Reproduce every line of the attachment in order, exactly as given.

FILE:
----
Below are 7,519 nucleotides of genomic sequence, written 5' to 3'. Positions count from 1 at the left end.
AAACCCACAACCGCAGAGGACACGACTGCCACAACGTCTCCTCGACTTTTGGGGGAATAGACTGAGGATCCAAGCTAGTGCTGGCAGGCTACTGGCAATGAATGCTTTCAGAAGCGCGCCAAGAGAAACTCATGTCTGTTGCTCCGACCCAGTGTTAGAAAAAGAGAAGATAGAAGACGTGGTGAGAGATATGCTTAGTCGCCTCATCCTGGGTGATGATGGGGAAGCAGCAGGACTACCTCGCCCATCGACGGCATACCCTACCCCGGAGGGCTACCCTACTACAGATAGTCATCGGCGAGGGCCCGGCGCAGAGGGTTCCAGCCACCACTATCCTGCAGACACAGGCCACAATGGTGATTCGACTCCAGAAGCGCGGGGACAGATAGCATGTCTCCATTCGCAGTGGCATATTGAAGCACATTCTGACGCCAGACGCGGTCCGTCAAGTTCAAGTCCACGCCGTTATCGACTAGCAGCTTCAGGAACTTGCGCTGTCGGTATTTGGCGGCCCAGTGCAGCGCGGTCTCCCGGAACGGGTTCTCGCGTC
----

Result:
Below are 7,519 nucleotides of genomic sequence, written 5' to 3'. Positions count from 1 at the left end.
AAACCCACAACCGCAGAGGACACGACTGCCACAACGTCTCCTCGACTTTTGGGGGAATAGACTGAGGATCCAAGCTAGTGCTGGCAGGCTACTGGCAATGAATGCTTTCAGAAGCGCGCCAAGAGAAACTCATGTCTGTTGCTCCGACCCAGTGTTAGAAAAAGAGAAGATAGAAGACGTGGTGAGAGATATGCTTAGTCGCCTCATCCTGGGTGATGATGGGGAAGCAGCAGGACTACCTCGCCCATCGACGGCATACCCTACCCCGGAGGGCTACCCTACTACAGATAGTCATCGGCGAGGGCCCGGCGCAGAGGGTTCCAGCCACCACTATCCTGCAGACACAGGCCACAATGGTGATTCGACTCCAGAAGCGCGGGGACAGATAGCATGTCTCCATTCGCAGTGGCATATTGAAGCACATTCTGACGCCAGACGCGGTCCGTCAAGTTCAAGTCCACGCCGTTATCGACTAGCAGCTTCAGGAACTTGCGCTGTCGGTATTTGGCGGCCCAGTGCAGCGCGGTCTCCCGGAACGGGTTCTCGCGTC